There are an awful lot of known ‘facts’ about Europe’s history which are actually false. Everything you read below is widely believed, but click through to find out the truth.
The legend learnt in the playground by all British school children – and those of a fair few other countries – is that Catherine the Great was crushed while trying to have sex with a horse. When people tackle this myth, they often perpetuate another one: that Catherine died on the toilet, which is better, but still not true...
The film version of ‘300’ told a heroic story of how just three hundred Spartan warriors held a narrow pass against a Persian army numbering in the hundreds of thousands. The problem is, while there really were three hundred Spartan warriors in that pass in 480, that’s not the whole story.
In some quarters the fact that the earth is a globe is regarded as a modern discovery, and there’s few things people trying to attack the supposed backwardness of the medieval period like more than claiming they all thought the earth was flat. People also claim Columbus was opposed by flat earthers, but that’s not why people doubted him.
The exasperated commuter often remarks that at least Italian dictator Mussolini managed to get the trains working on time, and there was plenty of publicity at the time explaining how he’d done so. The problem here isn’t that the trains improved, because, but when they got better and who did it.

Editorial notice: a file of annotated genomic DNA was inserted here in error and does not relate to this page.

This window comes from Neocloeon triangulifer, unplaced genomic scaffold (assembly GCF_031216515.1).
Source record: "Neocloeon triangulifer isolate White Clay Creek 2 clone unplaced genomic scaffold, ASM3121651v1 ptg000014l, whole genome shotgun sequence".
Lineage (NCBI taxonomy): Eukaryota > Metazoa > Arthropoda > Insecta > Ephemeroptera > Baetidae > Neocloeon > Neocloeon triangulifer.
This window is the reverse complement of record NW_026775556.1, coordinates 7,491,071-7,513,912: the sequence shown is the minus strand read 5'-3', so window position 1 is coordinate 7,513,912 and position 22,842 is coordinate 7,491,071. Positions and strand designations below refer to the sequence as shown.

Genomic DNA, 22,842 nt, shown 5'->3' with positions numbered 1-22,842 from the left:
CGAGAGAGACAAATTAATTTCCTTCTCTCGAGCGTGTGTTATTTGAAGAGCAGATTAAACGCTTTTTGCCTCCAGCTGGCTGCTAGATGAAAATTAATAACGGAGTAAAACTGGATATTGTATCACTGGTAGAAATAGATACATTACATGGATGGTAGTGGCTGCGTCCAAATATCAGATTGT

The belief in the arrogance and stupidity of the France monarchy just before a revolution swept them away is encapsulated in the idea that Queen Marie Antoinette, on hearing that people were starving, said they should eat cake instead. But this isn’t true, and neither is the explanation that she meant a form of bread instead of cake either.
Hitler, the most famous dictator of the twentieth century, had to shoot himself in the collapsing ruins of his empire. Stalin, a bigger mass killer, is supposed to have died peacefully in his bed, escaping all the effects of his bloody actions. It’s a stark moral lesson; well, it would be if it was correct.
You might have heard how the statue of a horse and rider reveals how the pictured person died: two of the horse’s legs in the air means in battle, just one means of wounds received in battle. Equally, you might have heard that on the carved image of a knight, the crossing of the legs or arms means they went on crusade. As you might have guessed, this isn’t true…
If you went to a British school, or know someone who did, you might have heard the children’s rhyme ‘Ring a Ring a Roses’. It’s widely believed that this is all about the plague, particularly the version which swept the nation in 1665 -6.
The rather wordily titled ‘Protocols of the Elders of Zion’ are widely available in some parts of the world, and have been disseminated in the past in most others. They claim to prove that Jews are trying to secretly take over the world, using such feared tools as socialism and liberalism.